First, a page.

Vintage Trucks of the Day: Corbitt Conventionals – One of the Last of the Cottage Industry Truck Makers

Let’s take a quick look at a few vintage snapshots of a truck brand that may not be familiar to some of you. Corbitt, based in Henderson, NC, was one of those classic small manufacturers of the kind that have long disappeared. Richard Corbitt started building powered buggies way back in 1912, and switched to trucks as the field got crowded. He built trucks and some buses on a small scale (he never had more than 300 employees), and his assembly line consisted of a few trucks in progress hitched together with chains and pulled forward by whatever was the lead truck at the time.

Here’s a few conventionals from mostly the immediate post-war era. Corbitt also built some very wild COE trucks, but we’ll save those for tomorrow.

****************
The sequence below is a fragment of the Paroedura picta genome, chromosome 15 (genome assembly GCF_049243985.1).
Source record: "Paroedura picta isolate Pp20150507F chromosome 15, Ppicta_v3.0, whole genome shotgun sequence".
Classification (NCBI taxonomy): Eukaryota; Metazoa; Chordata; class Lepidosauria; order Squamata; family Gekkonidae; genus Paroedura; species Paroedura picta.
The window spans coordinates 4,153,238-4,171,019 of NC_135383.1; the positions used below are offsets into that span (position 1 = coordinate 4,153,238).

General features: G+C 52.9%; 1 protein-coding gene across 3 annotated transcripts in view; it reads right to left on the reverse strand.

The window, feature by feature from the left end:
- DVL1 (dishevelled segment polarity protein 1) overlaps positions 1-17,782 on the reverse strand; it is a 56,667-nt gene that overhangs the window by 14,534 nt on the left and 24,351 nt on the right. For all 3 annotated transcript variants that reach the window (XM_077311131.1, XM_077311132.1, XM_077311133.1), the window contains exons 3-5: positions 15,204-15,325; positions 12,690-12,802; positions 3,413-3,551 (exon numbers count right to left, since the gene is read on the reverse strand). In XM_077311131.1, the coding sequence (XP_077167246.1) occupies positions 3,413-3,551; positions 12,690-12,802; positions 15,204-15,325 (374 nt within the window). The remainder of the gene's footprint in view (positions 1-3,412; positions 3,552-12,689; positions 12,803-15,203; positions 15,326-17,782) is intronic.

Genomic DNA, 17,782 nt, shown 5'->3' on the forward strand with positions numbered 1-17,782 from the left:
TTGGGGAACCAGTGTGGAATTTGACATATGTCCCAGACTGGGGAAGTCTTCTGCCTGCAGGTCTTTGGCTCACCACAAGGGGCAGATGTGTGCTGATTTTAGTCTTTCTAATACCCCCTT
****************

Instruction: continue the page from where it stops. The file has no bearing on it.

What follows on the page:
This is a short-nosed Corbitt. Most of the post-war trucks were powered by Cummins diesels, and by various makers of gas engines before the war.

Speaking of the war, Corbitt made some 5500 legendary 6×6 trucks for the Army. They were big, and powered by a giant Waukesha gas engine.

Here’s one on the go.


And one at a freight depot.

In 1952, Richard Corbitt sold the company because he was old and in poor health, and the one son who had been interested in taking over had passed away. The new owners liquidated the firm within a couple of years.


Here’s a somewhat more detailed account of Corbitt